Finally, after 60 years, lake trout are successfully spawning in Lake Erie.
In a major announcement within the world of fishing, the state’s Department of Environmental Conservation has documented the natural reproduction of lake trout in this Great Lake.
“Today marks a key milestone in the restoration of lake trout in Lake Erie after six decades of significant investments to improve water quality and habitat and promote sound fisheries management,” DEC Commissioner Basil Seggos said in a news release. “This phenomenal Great Lakes story of recovery is a testament to the perseverance of the researchers and biologists from DEC and partner agencies who worked tirelessly to help restore this fishery.”
Hats off to the Lake Erie Fisheries Research Unit, along with its partners, the U.S. Geological Survey, U.S. Fish and Wildlife Service, Pennsylvania Fish and Boat Commission, Ontario Ministry of Natural Resources, the Great Lakes Acoustic Telemetry Observation System, and the Great Lakes Fishery Commision. It certainly takes a village of agencies to make something like this happen.
It happened on May 14. Fisheries biologists from the Lake Erie Unit collected recently hatched lake trout fry from a rock reef 5 miles west of Barcelona Harbor. Fry traps had been put into specific areas thanks to some acoustic telemetry work on lakers that had identified potential spawning sites in the eastern basin of the lake. The work paid off.
Lake trout were once the top predator in Lake Erie. Commercial fishing for these fish began in the late 1700s and in less than 100 years, the population had significantly declined. The commercial fishery was nearly eliminated by the 1930s, and any signs of lake trout were gone by 1965. Efforts to restore lake trout began in 1982, with annual stockings with USFWS in conjunction with DEC and PFBC. Another key was the GLFC initiating sea lamprey controls in the lake, a parasite that feeds on salmonids such as lake trout.
“A lot of exciting things are happening with lake trout restoration on Lake Erie,” said James Markham, fisheries biologist who heads up the cold-water section for the Lake Erie Unit. “The adult stock represented by lake trout age-5 and older remains steady and at our rehabilitation targets. This stability allows us to begin moving into the next phase of rehabilitation – looking for early life-stages (eggs, fry, juveniles).”
Check off eggs and fry. So, what is next in the process to evaluate and enhance natural reproduction?
“We have evidence of successful natural reproduction up to the fry life stage, which is certainly a huge success,” Lake Erie Unit Leader Dr. Jason Robinson said. “However, we are not seeing measurable numbers of wild adults yet. Lake trout fry face a long list of dangers over several years before they make it to maturity, so we are still a long way from declaring victory.”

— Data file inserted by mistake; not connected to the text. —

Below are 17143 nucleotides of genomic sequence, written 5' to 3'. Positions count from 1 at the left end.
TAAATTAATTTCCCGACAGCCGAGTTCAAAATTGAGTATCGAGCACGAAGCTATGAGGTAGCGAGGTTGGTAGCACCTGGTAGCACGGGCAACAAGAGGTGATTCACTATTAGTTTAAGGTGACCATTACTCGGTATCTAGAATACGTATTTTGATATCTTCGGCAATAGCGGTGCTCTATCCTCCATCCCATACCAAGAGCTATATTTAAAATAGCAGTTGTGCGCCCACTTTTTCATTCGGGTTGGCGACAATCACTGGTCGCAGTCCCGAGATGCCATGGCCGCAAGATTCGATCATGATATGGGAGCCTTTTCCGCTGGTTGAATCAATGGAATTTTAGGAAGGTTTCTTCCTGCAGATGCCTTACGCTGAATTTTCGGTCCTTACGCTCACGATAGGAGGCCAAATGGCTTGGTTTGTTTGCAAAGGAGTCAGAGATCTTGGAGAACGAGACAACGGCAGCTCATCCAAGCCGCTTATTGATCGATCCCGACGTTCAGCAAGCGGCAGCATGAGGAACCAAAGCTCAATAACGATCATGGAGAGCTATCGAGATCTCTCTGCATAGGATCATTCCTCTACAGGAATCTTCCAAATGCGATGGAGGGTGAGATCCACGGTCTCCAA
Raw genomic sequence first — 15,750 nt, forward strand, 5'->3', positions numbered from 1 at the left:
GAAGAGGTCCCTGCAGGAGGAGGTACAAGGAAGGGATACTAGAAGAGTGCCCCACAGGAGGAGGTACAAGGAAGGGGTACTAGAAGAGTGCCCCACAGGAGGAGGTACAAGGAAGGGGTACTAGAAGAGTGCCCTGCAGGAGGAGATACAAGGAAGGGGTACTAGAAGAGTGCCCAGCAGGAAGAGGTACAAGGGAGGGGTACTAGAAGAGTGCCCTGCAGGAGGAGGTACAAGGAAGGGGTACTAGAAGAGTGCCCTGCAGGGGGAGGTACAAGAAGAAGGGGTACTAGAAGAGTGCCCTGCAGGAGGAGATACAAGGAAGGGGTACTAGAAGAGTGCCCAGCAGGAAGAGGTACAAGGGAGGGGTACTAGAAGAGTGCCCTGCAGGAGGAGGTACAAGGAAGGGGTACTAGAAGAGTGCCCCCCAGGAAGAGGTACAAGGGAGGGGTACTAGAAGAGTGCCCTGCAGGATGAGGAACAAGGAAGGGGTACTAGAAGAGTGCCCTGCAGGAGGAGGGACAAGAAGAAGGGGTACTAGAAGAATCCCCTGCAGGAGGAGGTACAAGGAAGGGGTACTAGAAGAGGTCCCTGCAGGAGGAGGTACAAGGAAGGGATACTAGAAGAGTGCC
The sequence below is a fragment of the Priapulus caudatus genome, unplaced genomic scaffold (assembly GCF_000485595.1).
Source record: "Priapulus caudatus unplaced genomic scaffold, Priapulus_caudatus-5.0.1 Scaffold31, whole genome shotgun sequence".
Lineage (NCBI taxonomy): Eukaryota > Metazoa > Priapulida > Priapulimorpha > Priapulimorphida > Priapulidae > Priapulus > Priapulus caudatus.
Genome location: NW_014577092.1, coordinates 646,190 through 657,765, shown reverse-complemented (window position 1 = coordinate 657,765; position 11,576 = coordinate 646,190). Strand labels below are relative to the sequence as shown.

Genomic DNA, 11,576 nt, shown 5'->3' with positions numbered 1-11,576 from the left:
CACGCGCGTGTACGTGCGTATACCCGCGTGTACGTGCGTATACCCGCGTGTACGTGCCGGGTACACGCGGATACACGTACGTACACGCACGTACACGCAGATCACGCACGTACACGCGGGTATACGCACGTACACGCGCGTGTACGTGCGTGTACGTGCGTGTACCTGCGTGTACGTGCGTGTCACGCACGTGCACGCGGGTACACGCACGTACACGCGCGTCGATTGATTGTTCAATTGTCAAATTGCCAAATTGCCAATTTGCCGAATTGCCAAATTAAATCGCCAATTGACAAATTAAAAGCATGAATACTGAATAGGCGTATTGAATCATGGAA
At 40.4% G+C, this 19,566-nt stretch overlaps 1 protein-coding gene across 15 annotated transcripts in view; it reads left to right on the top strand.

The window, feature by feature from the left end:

“The next steps are to begin to focus on early life stage monitoring and habitat evaluation.”
Robinson noted that leads to another series of questions:
How many fry are really being produced and are any making it to the juvenile or adult life stages?
• Is this reproduction happening in multiple areas? “We already know there are areas of similar habitat where adults are congregating during spawning time, including some promising areas in Pennsylvania waters,” he said, “but we don’t yet know if those areas are producing wild fry.”
• What is the extent of the quality spawning habitat we possess in New York waters? “We are working with our partners over the next several years to use research grade side scan sonar to assess the quality and extent of these spawning habitats,” he said.
• Would habitat restoration or enhancement benefit lake trout rehabilitation?
Fisheries biologists will continue to keep their eyes on the prize involving natural reproduction.
“Even though the discovery of wild fry is a restoration milestone, large numbers of wild adults would have to be present for us to seriously consider changing our management plan,” Markham said. “It is likely that we will be operating under our current lake trout plan for the foreseeable future.”
The big program that helped to aid in the discovery of the lake trout fry was the acoustic telemetry program that identified the prime spawning areas. Will the program continue or be expanded?
“The tags that led us to discover these spawning areas have served their purpose and are near the end of their expected battery life,” Robinson said. “As we continue to assess the potential for habitat improvement or restoration, we may decide to deploy additional acoustic tags and receivers. Now that we know we have wild fry we are going to be more focused on the egg, fry, and juvenile life stages. Tagging is usually not the best option for studying these smaller life stages.”
When asked if this will this create additional emphasis on the lake trout stocking program and possibly result in more stockings in specific areas where spawning areas have been identified, Robinson said:
“Probably not. We have been stocking offshore and letting the lake trout decide where they want to spawn. Sticking to this plan is what led us to this success, and we now know that there are large numbers of stocked adults finding and using the available spawning habitat and having success.”
Markham said a new Lake Trout Rehabilitation Plan will be completed in 2021 and will guide rehabilitation efforts in the near future. He said lake trout stocking continues to remain steady in Lake Erie, with around 200,000 to 250,000 yearlings stocked annually.
“While lakers continue to be the ‘stand-by’ species for offshore walleye charters and trollers, there is also an increase in targeted effort during late Fall when they move into shallower waters,” Markham said. “It seems like more anglers are starting to realize that we have a top-notch trophy lake trout fishery in the New York waters of Lake Erie.”